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We’re not inclined to automatically buy in to perceived wisdom, and you probably aren’t either; but that shouldn’t stop either of us from at least exploring market proverbs to see if there a kernel of truth within them.  With that, several years ago, we found an article that took a stab at return seasonality[1], specifically where stock market performance seems to be better in the winter than in the summer.[2]

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In the spirit of Edward Tufte, the author created an excellent infographic describing the seasonality of stock market returns.  We’ve pasted it in to the right.  It highlights (in dark red) the best six months in any given year – but instead of simply looking at one single year, it analyses the average returns in any given month for the next twenty years.  The conclusions one can immediately draw from the table struck us as almost too good to be true.[3]

Over a ~70 year period (1940-2011), the consistency of returns by month appeared remarkable.  Essentially, the best six months of the year seem to almost always include Jan-March and Nov-Dec, with April and October fighting over the final spot.  The six worst months seem to reliably begin in May (sometimes April) and run through October (sometimes September).  So, perhaps there was some truth to the old adage “sell in May, and go away”?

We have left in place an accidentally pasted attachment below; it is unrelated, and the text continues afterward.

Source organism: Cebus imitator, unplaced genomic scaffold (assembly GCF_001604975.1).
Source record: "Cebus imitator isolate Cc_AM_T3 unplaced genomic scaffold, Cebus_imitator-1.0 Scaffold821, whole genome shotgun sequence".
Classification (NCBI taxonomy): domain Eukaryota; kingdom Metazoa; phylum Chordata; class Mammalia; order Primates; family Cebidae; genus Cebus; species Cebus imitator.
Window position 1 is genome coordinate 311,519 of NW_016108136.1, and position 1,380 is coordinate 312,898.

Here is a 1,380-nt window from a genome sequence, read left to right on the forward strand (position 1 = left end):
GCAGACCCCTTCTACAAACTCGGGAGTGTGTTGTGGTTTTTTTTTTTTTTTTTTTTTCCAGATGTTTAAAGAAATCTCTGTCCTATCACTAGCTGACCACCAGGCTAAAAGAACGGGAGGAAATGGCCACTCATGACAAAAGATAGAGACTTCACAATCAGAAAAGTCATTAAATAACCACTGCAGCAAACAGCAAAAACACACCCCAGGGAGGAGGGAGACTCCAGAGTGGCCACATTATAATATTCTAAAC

Curiously, the creator of the table also added a comment “the ‘best’ six month period was chosen based on volatility-adjusted (not absolute) dividend adjusted S&P 500 returns”.  This made us wonder if he perhaps massaged the data to tell his story (perhaps using Sharpe ratios as the proxy?). 

So, wondering if that clouded the analysis, we were curious enough to pull down some data ourselves and play with it.  We pulled an end-of month total return series (thus, including dividends) on the S&P 500 since December of 1939.  Before presenting similar tables of our data, there is one broad point that is worth making.  Since 1940 – which was 78 years ago – every single month has shown an average positive return. 

However, there has been a significant difference in “performance” by each month (if we can call it that) which may or may not be random.  We’re not going to prove the non-randomness of this here, but plenty of papers out there have made this attempt.  In any event, on to our observations: 

 

The average total returns by month of the SPX from December of 1939 through January of 2018 are below:

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Since all of the months are winners, the adage “sell in May and go away” seems like a misnomer at first blush.  But let’s explore it a little bit further.  A great deal of empirical work has been done on seasonality and return anomalies, including some suggesting that the “Sell in May” or “Halloween Effect” has been persistent not just in the US, but in the UK – and for over 300 years.[4]  However, we have not seen any similar infographics accompanying this kind of work – and we think they are fascinating, and perhaps illuminating.  When we rank the months above by colouring the top six performers in green, and inserting the monthly ranking – some seasonality does indeed start to emerge:

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And if we take the returns five years at a time (so, from 1940-1944, 1941-1945….2013-2017):